When a specialty retailer can't find a line of ellipticals he wants to carry, only a few choices remain:
1- Not carry ellipticals (OK, that isn't the best plan).
2- Find a line that doesn't meet perceived customer needs (Maybe a little better).
3- Start manufacturing your own line.
Roger Bates of San Diego, Calif.-based, Fitness & Spa Outlet chose Option No. 3 about a year and a half ago when he started Lifecore Fitness. The company will launch publicly at this year's Health & Fitness Business show Aug. 25-27 with its own booth. Â
"I started the company partly because there were no small elliptical lines available for me to carry in my store. I don't know what I would have done without LifeCore on my floor. I would have lost a lot of sales," said Bates, who's in a city near San Diego that had elliptical brands he wanted but were locked up by other retailers.
"But I did it for more than that. I did it because the manufacturers are forgetting specialty retailers," Bates told SNEWSÂ®. "Manufacturers all want to get product into Costco, Wal-Mart, etc., and the specialty retailer is slowly going bye-bye."
Bates didn't just jump into the manufacturing side of things. In fact, he used his retail experience and store -- open since November 2002 -- to test the equipment before he thought about growing distribution of Lifecore (www.lifecorefitness.com).
"I sold the product out of my store to make sure it was the right product and I sold a ton," Bates said. "Most importantly, we didn't have any problems with the equipment and that is what really matters."
Not having problems is a key for a new product line, especially when it is looking to gain a foothold on crowded -- some might say over-crowded -- retail floors. Bates has the pieces manufactured in Taiwan, and they carry five-year warranties on all parts. Thus far, Bates has placed his first two ellipticals in several chains, including Fitness Headquarters and Nellie's -- not bad for a company that hasn't really tried until now.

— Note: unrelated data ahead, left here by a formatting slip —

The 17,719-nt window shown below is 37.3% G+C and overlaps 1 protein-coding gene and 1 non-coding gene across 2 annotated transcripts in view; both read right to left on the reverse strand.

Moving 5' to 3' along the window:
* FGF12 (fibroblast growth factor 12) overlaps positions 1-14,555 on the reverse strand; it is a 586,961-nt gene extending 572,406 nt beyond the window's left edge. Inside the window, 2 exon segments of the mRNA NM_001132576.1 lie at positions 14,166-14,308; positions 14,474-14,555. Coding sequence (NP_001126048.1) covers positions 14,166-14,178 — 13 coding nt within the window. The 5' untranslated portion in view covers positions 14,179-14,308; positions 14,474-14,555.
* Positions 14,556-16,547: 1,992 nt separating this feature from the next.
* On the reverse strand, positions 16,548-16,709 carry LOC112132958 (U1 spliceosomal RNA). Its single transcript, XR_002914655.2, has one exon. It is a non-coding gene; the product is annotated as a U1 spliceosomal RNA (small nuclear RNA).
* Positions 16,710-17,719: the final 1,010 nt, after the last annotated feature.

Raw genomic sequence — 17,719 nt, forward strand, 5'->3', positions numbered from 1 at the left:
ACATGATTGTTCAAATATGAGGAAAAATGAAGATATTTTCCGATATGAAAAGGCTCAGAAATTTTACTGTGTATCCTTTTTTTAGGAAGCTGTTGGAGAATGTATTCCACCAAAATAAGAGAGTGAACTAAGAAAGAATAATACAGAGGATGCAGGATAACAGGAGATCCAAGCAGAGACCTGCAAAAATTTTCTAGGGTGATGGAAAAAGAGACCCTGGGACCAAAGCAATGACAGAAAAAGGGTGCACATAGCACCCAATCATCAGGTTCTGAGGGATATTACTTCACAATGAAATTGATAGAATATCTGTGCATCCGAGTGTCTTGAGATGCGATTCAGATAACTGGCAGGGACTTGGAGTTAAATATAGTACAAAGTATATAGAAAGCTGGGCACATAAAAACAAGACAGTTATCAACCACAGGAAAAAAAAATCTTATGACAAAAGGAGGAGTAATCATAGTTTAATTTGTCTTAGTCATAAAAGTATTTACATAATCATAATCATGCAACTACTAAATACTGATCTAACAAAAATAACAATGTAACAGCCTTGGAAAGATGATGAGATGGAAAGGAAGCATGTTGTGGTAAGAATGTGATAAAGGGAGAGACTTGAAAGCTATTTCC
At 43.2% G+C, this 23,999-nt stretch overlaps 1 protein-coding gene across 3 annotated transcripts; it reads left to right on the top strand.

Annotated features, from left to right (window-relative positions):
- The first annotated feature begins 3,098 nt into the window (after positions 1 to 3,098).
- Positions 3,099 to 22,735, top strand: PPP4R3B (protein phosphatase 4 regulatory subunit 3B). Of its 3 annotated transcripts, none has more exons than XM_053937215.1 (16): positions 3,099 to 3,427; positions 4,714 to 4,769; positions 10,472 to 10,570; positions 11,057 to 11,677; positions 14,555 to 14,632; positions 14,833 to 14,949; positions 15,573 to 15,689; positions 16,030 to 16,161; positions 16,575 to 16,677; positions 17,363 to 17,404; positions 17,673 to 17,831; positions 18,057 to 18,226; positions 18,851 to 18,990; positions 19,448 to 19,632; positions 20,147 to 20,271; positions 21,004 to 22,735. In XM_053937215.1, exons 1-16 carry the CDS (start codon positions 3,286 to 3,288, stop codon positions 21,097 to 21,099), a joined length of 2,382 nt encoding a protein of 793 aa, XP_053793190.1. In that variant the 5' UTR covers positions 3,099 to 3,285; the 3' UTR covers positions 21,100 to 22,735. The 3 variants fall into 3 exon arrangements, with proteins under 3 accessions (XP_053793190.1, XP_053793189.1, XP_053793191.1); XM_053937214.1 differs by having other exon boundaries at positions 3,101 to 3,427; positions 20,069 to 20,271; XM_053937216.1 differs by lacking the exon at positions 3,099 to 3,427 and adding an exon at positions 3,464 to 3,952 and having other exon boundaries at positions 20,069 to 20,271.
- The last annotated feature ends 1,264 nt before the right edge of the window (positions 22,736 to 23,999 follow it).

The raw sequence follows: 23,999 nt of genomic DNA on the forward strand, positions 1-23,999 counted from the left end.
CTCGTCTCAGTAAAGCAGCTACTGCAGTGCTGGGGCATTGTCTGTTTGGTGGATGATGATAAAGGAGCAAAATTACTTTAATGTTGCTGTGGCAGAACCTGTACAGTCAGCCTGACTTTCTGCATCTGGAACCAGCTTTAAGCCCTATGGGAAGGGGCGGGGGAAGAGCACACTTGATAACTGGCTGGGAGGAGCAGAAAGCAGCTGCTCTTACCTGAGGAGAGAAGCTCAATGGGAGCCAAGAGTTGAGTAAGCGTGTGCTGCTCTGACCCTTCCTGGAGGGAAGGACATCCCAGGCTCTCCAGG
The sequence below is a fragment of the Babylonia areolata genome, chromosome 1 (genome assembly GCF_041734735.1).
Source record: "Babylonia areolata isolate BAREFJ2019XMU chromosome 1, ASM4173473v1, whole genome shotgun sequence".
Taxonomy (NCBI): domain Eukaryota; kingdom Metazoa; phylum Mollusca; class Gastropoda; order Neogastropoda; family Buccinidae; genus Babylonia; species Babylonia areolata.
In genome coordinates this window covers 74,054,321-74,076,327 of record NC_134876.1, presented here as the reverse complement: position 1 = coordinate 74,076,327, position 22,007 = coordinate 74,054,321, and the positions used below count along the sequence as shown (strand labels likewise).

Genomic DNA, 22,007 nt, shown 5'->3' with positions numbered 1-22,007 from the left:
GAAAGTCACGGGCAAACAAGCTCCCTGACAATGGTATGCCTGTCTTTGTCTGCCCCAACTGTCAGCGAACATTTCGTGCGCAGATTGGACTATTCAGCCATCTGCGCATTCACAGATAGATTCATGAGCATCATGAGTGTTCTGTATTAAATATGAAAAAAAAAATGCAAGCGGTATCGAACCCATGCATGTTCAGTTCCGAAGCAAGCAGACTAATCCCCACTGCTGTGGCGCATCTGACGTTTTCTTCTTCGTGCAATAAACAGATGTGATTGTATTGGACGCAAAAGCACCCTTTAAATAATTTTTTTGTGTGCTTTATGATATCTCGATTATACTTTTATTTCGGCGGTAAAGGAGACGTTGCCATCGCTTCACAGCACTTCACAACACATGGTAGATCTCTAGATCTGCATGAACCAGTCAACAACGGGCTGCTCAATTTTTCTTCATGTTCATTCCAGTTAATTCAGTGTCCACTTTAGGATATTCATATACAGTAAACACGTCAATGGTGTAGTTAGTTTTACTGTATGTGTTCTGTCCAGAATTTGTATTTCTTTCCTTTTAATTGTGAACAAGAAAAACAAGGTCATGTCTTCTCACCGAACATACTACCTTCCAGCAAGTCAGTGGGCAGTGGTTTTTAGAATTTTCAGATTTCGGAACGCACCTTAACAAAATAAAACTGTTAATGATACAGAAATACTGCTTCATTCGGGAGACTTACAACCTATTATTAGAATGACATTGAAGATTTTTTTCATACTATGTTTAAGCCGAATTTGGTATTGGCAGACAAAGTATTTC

"I am not worried about placement as I operate to help out the specialty retailer and give them a product that fits the niche," Bates said. "If the product is good, if the support is good and the margin is good, you'll get distribution."
According to Bates, the success on the retail floor with Lifecore-branded equipment did not ruffle the feathers of the other brands along side it in his own store (www.fitnessandspaoutlet.com), including Nautilus, Bowflex, Schwinn, Keys Fitness and Lamar Health, Fitness & Sport.
"I haven't had a problem and they don't care," Bates said. "The products are at different price points and I sell a lot of their products. I am at 40 percent or 50 percent with each manufacturer each year."
But Bates insisted that although he is looking to expand distribution, he has no plans to take outside of the specialty channel any of the four elliptical units (including two units premiering at the HFB show in August), which range in list price from $600 to $1,200, or the rowing machine (list, $1,200) that will also launch at the show.
"Large manufacturers don't think about what the dealer wants. They only think about what they want and often that is just how to push 10,000 units and the easiest way is through a Costco or other big chain regardless of how hard it makes it for specialty dealers to hold margins," Bates said.
"That is why there is room for small, niche vendors that care about and understand the specialty channel," he added. "I'm not looking to sell to a Costco or Dick's or Sports Authority. I just want to produce a solid product line for the specialty dealer."